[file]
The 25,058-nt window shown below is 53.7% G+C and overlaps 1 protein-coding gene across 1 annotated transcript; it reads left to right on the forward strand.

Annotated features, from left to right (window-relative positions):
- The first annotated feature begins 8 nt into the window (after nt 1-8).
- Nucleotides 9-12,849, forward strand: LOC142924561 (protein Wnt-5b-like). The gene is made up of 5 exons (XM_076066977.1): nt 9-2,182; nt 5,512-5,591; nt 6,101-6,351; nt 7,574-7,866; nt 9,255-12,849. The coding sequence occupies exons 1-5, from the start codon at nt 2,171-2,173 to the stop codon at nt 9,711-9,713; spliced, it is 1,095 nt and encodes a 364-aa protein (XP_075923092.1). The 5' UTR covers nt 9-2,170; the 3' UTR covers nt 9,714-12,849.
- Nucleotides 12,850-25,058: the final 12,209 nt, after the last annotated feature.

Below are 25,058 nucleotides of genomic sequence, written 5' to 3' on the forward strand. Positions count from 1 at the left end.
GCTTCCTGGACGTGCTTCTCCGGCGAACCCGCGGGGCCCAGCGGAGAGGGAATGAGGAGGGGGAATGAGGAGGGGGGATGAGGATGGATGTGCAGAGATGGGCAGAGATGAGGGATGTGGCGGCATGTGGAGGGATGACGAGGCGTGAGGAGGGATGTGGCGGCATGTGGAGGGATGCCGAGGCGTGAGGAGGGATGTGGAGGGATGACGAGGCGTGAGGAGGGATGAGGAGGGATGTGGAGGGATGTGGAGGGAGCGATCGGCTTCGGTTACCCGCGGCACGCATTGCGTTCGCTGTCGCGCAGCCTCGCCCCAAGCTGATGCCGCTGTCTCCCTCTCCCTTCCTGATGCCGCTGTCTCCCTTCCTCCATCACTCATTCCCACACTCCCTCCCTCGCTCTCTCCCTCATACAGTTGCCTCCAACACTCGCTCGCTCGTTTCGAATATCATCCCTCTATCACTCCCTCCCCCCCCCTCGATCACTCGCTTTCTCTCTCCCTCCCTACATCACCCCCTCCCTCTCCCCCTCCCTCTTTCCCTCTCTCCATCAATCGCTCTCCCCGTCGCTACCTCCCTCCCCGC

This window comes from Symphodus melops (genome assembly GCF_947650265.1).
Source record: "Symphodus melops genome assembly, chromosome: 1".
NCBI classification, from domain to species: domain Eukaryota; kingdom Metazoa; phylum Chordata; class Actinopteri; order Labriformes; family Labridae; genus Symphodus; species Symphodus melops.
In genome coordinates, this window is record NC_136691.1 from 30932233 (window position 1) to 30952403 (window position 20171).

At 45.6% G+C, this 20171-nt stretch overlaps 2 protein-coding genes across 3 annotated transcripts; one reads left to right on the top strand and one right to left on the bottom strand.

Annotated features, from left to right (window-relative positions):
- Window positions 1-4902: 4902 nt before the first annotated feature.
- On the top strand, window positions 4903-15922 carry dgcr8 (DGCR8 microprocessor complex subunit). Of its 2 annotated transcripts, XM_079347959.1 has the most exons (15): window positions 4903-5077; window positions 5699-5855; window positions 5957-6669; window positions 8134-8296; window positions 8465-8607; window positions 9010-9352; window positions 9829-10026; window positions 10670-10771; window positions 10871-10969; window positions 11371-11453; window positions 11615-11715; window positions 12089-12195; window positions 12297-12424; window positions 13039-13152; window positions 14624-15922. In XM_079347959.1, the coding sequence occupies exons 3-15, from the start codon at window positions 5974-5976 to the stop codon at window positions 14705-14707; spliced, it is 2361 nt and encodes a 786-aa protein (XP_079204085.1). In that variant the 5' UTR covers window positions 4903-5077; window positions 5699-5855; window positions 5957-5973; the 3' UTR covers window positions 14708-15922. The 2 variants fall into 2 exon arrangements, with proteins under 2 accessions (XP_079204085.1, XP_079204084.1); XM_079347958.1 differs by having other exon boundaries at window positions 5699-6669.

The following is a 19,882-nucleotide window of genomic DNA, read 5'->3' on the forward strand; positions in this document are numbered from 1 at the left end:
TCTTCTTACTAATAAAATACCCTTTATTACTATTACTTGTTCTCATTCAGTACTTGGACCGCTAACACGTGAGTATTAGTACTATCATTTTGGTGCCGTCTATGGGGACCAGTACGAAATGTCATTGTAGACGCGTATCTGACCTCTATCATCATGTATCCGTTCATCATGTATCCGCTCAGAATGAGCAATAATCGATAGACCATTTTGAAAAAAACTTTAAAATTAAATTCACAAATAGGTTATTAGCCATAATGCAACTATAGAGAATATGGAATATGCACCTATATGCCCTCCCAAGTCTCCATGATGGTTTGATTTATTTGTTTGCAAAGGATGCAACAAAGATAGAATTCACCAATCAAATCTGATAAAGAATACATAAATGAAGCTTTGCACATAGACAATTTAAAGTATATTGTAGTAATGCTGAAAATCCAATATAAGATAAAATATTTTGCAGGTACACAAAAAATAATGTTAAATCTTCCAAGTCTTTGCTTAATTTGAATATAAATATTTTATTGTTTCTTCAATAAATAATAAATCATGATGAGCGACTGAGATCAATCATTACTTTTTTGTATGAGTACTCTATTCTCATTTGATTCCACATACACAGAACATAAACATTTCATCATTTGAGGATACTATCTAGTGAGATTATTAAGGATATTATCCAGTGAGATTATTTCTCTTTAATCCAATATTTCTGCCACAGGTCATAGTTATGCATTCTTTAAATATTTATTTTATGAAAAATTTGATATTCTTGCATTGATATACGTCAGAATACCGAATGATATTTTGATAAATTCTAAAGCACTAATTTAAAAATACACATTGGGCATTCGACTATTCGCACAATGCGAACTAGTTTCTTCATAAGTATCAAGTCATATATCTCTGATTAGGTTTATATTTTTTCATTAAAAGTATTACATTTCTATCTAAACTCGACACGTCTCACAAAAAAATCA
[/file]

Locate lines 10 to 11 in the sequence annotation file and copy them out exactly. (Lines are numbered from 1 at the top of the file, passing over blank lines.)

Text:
NCBI classification, from domain to species: domain Eukaryota; kingdom Metazoa; phylum Chordata; class Actinopteri; order Labriformes; family Labridae; genus Symphodus; species Symphodus melops.
In genome coordinates, this window is record NC_136691.1 from 30932233 (window position 1) to 30952403 (window position 20171).